Facial Horror

Everything About Fiction You Never Wanted to Know.
Jump to: navigation, search


Much like audiences get squicked out by horrible things happening to our body or our eyes, so too do they get absolutely sickened by the thought of something horrible (and permanent!) happening to our faces. It's the #1 part of the body we use for socializing, so in essence, destroying a person's face is the equivalent to destroying his or her life. It can often lead to a Nightmare Face, but if the victim is lucky, he can maybe at least achieve the level of the Woobie or even Ugly Cute. This trope can include those who die from the disfigurement, but it's more effective (and more horrifying) to have the victim live with it.

Compare and contrast to Nightmare Face. The main difference between these two tropes is that Facial Horror deals specifically with severe mutilation of most or all of the face, whereas Nightmare Face covers exceptionally scary faces in general.

See also Glasgow Grin, Tear Off Your Face.

Examples of Facial Horror include:


Anime and Manga[edit | hide | hide all]

  • Hellsing invokes this trope several times, most of them involving Alucard. The worst is probably Zorin Blitz, who basically gets her face cheese-grated down a hallway by a supremely pissed-off and newly-awakened Seras, leaving only ragged strips of skin. Towards the end Heinkel Wolfe ends up suffering this trope when the Captain (nonlethally) shoots her through the mouth, giving her a Glasgow Grin and forcing her to wear bandages over it for the rest of her life.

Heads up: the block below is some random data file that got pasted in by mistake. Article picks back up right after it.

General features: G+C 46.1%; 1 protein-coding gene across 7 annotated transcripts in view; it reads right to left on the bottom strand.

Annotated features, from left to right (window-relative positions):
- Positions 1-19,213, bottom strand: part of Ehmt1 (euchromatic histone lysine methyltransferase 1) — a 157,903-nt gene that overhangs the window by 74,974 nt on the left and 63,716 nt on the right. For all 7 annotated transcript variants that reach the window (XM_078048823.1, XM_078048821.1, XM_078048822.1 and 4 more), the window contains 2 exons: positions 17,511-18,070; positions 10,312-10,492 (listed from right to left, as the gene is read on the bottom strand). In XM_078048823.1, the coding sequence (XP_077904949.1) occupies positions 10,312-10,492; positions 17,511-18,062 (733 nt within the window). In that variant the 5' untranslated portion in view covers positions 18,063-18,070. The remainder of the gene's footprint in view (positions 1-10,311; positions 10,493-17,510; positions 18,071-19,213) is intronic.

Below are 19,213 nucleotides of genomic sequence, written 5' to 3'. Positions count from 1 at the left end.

• Fullmetal Alchemist:
    • Tim Marcoh had his face damaged by Scar so people wouldn't recognize him during his travels.
    • Scar himself may count as a minor example, but his face isn't really disfigured like most of the examples here.
    • When Roy Mustang burns them to death, Lust and Envy both have their faces destroyed before they die.
    • The 2003 anime has Frank Archer, who lost half his face and half of the rest of his body while fighting in Lior. The half of his body that was destroyed was eventually replaced by automail.